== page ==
I never knew what Buck Johnson's real name was. I finally found out when I read his obituary on Sunday morning. Clay Mills Johnson served the Chattanooga community as a well-respected educator, coach and principal for 30 years before retiring in 1979. But retirement was the furthest thing in Buck's mind. You see in the later years of his educational career, Buck had begun to work part-time for the Chattanooga Times in the sports department. When he hung up his coaching whistle for good in 1979, he became the newspaper's sports editor. Buck held that position until he finally retired for good in 1996.
The awards he received are too numerous to mention in one column. Suffice it to say, he was among the very best sports journalists I ever met, if not the very best. He covered The Masters, the Atlanta Braves, the Tennessee Volunteers and was so good at covering softball, he was elected to the ASA Sports Hall of Fame as well as many other halls. Buck Johnson knew more about sports than anybody I ever met, period. We could talk sports for hours and never get tired of it. My favorite times spent with him was in Knoxville covering Tennessee football when we would sit together and eat in the press box. Buck received a lifetime pass to Neyland Stadium after he retired and attended practically every home game. In fact the last time I was in Neyland for a game, Buck Johnson was there. He would always have someone drive him to the games but by halftime he was always ready to head home.
Buck always enjoyed being around people and that's why I believe he was so successful. One of his dearest friends was former radio guru the late Ernie Feagans who was also a dead ringer for Buck and vice-versa. When the two of them covered the Masters in Augusta, tournament officials were always getting them mixed up. On one occasion Buck pulled into Ernie's parking spot in the media lot, and the attendant called him Mr. Feagans.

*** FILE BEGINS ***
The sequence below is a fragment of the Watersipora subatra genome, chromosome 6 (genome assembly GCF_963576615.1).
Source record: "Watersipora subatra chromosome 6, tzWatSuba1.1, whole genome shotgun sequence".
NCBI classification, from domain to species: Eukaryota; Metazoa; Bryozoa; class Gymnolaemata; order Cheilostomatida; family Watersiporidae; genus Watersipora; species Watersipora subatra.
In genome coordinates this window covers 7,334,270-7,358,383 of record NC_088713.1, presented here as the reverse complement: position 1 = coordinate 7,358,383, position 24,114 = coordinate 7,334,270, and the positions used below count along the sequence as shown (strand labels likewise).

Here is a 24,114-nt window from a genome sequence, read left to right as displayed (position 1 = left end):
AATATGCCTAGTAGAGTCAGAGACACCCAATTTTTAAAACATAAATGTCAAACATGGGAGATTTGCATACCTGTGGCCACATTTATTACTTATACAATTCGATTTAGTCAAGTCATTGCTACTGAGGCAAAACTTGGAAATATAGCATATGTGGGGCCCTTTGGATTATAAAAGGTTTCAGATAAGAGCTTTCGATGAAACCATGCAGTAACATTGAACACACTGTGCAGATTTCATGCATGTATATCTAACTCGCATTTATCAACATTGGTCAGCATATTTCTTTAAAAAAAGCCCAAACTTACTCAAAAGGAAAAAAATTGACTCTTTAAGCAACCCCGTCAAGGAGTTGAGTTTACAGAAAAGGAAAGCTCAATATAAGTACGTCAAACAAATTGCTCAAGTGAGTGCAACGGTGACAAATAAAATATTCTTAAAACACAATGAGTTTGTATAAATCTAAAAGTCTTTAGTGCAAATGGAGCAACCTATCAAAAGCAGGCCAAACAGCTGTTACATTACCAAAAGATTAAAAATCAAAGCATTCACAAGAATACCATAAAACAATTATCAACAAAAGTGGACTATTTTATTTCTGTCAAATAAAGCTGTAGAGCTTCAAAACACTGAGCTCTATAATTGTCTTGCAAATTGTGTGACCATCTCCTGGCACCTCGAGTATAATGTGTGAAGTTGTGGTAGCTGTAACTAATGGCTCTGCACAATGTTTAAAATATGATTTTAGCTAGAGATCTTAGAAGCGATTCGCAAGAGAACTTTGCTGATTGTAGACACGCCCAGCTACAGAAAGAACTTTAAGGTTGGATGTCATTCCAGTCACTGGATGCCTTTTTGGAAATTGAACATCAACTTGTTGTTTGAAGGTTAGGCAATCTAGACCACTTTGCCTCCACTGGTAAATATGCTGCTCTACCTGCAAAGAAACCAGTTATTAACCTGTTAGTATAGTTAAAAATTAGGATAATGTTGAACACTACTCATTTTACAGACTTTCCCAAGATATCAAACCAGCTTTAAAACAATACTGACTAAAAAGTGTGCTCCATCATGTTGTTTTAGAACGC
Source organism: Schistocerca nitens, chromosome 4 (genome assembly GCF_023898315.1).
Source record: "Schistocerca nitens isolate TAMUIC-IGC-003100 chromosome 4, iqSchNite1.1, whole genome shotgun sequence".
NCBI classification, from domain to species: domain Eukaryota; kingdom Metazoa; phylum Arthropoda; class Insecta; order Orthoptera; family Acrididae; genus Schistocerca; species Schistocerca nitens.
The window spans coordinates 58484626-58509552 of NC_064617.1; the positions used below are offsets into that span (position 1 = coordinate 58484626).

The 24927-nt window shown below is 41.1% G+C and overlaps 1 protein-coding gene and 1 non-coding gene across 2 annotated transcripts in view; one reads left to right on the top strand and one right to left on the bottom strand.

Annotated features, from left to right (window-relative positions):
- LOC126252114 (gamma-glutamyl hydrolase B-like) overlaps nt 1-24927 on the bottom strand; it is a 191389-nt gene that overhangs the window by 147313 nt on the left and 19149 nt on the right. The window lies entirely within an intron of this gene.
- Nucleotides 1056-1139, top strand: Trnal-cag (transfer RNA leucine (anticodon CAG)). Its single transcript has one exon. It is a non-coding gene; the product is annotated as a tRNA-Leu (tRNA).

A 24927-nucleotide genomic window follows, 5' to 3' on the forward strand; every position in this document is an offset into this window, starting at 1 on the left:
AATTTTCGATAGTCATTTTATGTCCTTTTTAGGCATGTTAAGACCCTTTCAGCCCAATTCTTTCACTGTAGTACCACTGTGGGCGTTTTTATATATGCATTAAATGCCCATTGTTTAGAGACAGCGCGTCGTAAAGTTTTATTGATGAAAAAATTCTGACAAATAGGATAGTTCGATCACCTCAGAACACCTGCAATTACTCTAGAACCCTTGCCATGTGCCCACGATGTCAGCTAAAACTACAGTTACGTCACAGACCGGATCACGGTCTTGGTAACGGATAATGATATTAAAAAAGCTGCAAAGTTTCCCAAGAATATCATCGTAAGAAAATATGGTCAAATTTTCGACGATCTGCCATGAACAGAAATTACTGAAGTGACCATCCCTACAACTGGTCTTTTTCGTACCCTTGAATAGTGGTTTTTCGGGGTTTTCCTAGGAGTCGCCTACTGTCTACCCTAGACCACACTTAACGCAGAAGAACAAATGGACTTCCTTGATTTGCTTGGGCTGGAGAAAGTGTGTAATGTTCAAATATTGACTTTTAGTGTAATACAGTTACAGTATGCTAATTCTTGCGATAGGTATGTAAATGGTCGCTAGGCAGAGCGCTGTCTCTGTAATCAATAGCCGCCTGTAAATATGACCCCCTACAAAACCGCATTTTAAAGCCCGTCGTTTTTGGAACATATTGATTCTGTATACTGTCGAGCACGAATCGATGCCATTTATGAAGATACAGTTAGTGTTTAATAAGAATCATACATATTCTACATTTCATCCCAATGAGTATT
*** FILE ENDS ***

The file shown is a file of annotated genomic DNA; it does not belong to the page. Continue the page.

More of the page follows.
When I was asked to be on the board of the Greater Chattanooga Area Sports Hall of Fame, Buck was one of the very first people to greet me and welcome me aboard. He served with me for a few years before he decided to fully retire and I didn't see him much after that. I always wanted to take Buck to a Braves' game but that trek never was able to happen. That's something I truly regret to this day.
At the age of 94, Clay Mills " Buck " Johnson received his Heavenly reward. You talk about a life well-lived. He loved life and lived it to the fullest. Did I mention that Buck was a long-time Sunday School teacher and Methodist lay speaker? That's another part of his life that was oh so special. Goodbye, Buckaroo. I love you and will miss you greatly. By the way, tell Ernie Feagans I said hello.
Randy Smith can be reached at email@example.com